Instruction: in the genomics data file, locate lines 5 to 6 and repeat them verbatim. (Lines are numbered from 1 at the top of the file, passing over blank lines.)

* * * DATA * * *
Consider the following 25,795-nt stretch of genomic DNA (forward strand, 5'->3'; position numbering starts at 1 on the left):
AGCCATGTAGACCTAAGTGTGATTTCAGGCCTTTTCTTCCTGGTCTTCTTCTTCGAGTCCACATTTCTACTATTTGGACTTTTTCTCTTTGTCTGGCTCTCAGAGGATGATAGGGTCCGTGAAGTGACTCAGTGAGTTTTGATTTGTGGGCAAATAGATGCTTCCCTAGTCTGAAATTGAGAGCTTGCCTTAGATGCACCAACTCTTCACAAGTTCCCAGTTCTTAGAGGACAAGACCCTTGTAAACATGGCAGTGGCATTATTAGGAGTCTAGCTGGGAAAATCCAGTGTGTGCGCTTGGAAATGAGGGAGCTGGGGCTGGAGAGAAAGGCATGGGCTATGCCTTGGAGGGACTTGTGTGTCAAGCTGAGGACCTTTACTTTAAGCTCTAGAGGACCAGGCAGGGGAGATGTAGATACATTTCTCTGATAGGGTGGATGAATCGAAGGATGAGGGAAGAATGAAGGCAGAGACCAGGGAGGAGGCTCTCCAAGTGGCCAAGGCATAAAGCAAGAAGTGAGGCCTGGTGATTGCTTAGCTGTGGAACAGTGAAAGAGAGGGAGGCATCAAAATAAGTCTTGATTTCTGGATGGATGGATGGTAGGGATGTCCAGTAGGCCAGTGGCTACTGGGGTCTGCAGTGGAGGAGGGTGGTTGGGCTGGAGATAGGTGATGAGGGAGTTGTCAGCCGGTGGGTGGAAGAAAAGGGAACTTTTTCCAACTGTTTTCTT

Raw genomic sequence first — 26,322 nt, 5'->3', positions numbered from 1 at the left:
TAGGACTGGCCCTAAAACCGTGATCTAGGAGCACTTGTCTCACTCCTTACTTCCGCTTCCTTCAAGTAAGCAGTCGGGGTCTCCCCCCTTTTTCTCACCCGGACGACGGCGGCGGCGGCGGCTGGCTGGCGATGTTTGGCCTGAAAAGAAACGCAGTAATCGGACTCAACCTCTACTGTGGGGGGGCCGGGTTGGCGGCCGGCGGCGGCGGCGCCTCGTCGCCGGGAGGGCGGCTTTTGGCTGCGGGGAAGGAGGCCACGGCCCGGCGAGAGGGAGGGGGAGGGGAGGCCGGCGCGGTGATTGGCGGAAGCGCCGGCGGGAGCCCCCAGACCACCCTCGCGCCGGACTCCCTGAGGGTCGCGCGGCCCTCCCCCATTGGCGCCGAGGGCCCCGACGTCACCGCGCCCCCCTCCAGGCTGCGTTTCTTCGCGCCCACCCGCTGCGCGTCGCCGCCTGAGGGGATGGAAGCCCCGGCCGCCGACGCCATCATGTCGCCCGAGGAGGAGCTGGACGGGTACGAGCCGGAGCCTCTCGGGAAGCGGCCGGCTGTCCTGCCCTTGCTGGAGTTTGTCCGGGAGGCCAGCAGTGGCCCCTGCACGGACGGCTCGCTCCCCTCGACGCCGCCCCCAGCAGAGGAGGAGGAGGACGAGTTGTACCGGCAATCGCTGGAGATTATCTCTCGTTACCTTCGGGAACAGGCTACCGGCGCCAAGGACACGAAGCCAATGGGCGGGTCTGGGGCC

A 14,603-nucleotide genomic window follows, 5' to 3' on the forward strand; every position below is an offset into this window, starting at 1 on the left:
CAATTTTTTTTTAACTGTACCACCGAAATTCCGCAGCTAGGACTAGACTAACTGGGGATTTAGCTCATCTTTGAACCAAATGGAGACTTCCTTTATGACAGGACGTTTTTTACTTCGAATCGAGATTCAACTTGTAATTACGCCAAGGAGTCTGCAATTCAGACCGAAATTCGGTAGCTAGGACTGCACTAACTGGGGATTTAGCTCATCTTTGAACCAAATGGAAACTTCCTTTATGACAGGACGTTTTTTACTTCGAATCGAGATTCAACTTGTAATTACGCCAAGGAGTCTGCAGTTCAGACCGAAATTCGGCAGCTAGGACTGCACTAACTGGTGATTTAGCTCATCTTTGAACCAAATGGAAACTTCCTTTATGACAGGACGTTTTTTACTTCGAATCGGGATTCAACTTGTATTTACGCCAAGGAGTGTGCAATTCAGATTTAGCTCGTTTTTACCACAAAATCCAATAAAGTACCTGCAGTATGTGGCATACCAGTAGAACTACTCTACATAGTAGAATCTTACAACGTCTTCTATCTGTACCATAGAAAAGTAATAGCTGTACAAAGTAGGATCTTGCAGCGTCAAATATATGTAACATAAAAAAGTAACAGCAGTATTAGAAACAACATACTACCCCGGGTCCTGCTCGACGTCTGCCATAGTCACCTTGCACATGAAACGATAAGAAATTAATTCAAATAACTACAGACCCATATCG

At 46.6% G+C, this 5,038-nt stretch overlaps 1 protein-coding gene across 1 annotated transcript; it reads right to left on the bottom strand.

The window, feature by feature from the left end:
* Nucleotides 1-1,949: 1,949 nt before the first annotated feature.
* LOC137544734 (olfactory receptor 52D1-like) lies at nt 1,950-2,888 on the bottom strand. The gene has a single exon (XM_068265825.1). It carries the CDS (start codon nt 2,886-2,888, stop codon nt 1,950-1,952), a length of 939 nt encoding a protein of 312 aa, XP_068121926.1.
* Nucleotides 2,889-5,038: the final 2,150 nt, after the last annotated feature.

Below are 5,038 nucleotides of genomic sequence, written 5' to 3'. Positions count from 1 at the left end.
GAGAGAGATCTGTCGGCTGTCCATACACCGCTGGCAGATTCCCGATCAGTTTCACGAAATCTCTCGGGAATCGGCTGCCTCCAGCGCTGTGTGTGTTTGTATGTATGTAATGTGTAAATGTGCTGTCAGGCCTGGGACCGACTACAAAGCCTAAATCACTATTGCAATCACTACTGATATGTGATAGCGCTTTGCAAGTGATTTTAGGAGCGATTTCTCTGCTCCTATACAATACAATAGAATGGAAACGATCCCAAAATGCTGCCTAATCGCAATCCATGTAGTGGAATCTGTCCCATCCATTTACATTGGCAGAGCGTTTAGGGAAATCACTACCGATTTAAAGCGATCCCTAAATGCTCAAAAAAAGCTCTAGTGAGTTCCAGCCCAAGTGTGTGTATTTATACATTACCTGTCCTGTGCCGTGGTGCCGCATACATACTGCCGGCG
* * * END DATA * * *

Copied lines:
A 14,603-nucleotide genomic window follows, 5' to 3' on the forward strand; every position below is an offset into this window, starting at 1 on the left:
CAATTTTTTTTTAACTGTACCACCGAAATTCCGCAGCTAGGACTAGACTAACTGGGGATTTAGCTCATCTTTGAACCAAATGGAGACTTCCTTTATGACAGGACGTTTTTTACTTCGAATCGAGATTCAACTTGTAATTACGCCAAGGAGTCTGCAATTCAGACCGAAATTCGGTAGCTAGGACTGCACTAACTGGGGATTTAGCTCATCTTTGAACCAAATGGAAACTTCCTTTATGACAGGACGTTTTTTACTTCGAATCGAGATTCAACTTGTAATTACGCCAAGGAGTCTGCAGTTCAGACCGAAATTCGGCAGCTAGGACTGCACTAACTGGTGATTTAGCTCATCTTTGAACCAAATGGAAACTTCCTTTATGACAGGACGTTTTTTACTTCGAATCGGGATTCAACTTGTATTTACGCCAAGGAGTGTGCAATTCAGATTTAGCTCGTTTTTACCACAAAATCCAATAAAGTACCTGCAGTATGTGGCATACCAGTAGAACTACTCTACATAGTAGAATCTTACAACGTCTTCTATCTGTACCATAGAAAAGTAATAGCTGTACAAAGTAGGATCTTGCAGCGTCAAATATATGTAACATAAAAAAGTAACAGCAGTATTAGAAACAACATACTACCCCGGGTCCTGCTCGACGTCTGCCATAGTCACCTTGCACATGAAACGATAAGAAATTAATTCAAATAACTACAGACCCATATCG